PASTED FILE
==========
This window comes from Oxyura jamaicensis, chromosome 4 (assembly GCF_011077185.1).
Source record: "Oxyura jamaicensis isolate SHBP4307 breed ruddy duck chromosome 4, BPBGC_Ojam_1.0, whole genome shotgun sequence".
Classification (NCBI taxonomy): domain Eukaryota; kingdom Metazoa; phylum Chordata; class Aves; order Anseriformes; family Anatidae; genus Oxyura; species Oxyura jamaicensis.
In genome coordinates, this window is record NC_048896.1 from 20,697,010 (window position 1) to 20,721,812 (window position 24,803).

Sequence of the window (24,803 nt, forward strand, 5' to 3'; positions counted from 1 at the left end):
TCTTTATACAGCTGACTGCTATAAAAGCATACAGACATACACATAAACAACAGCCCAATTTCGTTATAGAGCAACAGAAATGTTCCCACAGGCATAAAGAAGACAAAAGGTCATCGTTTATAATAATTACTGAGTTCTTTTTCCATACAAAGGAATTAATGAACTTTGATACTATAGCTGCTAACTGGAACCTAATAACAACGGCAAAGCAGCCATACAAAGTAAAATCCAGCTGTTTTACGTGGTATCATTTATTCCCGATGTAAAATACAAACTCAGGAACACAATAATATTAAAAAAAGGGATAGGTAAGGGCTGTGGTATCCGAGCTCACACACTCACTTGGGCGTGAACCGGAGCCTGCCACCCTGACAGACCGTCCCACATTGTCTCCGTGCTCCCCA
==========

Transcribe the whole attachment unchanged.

This window comes from Oxyura jamaicensis, chromosome 4 (assembly GCF_011077185.1).
Source record: "Oxyura jamaicensis isolate SHBP4307 breed ruddy duck chromosome 4, BPBGC_Ojam_1.0, whole genome shotgun sequence".
Classification (NCBI taxonomy): domain Eukaryota; kingdom Metazoa; phylum Chordata; class Aves; order Anseriformes; family Anatidae; genus Oxyura; species Oxyura jamaicensis.
In genome coordinates, this window is record NC_048896.1 from 20,697,010 (window position 1) to 20,721,812 (window position 24,803).

Sequence of the window (24,803 nt, forward strand, 5' to 3'; positions counted from 1 at the left end):
TCTTTATACAGCTGACTGCTATAAAAGCATACAGACATACACATAAACAACAGCCCAATTTCGTTATAGAGCAACAGAAATGTTCCCACAGGCATAAAGAAGACAAAAGGTCATCGTTTATAATAATTACTGAGTTCTTTTTCCATACAAAGGAATTAATGAACTTTGATACTATAGCTGCTAACTGGAACCTAATAACAACGGCAAAGCAGCCATACAAAGTAAAATCCAGCTGTTTTACGTGGTATCATTTATTCCCGATGTAAAATACAAACTCAGGAACACAATAATATTAAAAAAAGGGATAGGTAAGGGCTGTGGTATCCGAGCTCACACACTCACTTGGGCGTGAACCGGAGCCTGCCACCCTGACAGACCGTCCCACATTGTCTCCGTGCTCCCCA